Seniors in New York often depend on Medicare for their health care needs. Medicare benefits, however, are limited if a person needs to enter a nursing home. Only a set number of days are allowed through Medicare to recover from a surgery or illness in a skilled nursing facility. When the time period expires, then the patient and his or her family must pay the costs, which can accumulate quickly and erode the finances of the patient and family members.
Some solutions exist that allow a senior to protect assets even when moving into a nursing home. Long-term care insurance is one method. The owner of the policy pays premiums in order to gain financial protection in the event that he or she must move into a nursing home.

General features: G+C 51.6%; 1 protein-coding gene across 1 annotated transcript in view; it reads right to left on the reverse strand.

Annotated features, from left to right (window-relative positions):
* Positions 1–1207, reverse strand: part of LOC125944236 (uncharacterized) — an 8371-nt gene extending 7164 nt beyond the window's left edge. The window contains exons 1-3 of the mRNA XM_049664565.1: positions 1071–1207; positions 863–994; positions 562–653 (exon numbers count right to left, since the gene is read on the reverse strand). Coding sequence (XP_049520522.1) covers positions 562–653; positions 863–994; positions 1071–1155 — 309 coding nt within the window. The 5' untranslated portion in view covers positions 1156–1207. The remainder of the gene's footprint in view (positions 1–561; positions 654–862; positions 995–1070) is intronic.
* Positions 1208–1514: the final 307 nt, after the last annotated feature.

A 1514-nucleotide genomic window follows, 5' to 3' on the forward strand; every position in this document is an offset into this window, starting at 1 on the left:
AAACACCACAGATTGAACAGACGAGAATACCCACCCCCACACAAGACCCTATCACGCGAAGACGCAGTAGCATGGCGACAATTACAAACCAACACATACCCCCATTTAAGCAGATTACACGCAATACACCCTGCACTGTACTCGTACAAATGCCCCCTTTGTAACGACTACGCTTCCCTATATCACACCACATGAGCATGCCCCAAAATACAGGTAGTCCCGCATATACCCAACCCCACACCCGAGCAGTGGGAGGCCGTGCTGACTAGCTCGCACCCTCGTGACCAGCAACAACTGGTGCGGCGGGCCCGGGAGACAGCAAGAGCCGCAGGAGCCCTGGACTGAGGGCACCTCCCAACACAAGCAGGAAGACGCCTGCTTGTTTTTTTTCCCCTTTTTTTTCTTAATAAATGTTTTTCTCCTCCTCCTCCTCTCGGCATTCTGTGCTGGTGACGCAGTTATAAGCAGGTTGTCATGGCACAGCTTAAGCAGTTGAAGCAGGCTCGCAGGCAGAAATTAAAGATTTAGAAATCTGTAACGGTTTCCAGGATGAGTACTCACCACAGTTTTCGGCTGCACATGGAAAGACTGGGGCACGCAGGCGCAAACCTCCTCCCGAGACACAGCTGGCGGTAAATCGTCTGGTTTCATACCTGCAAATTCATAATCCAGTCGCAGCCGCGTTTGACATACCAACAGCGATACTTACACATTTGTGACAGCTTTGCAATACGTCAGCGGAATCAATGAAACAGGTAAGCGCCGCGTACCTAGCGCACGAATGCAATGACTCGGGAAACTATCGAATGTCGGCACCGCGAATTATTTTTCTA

The Medicaid system provides another option. The rules vary from state to state, but Medicaid can pay for nursing home care if the patient meets certain medical and financial requirements. Generally, a person's asset level needs to be low to qualify for Medicaid, although some partial income and property exemptions are allowed for a spouse who is not on Medicaid.
Sometimes seniors who are anticipating the future need for costly nursing home arrangements include long-term care planning within their estate plans. An elder law attorney can suggest strategies for the protection of assets that would still allow a client to qualify for Medicaid instead of letting his or her life's savings go to the nursing home instead of heirs. Various methods such as trusts and advance gift giving among family members may enable a senior to meet their future nursing home needs.
Source: The Huffington Post, "Counting on Medicaid for Long Term Care?", Terry Savage, March 6, 2015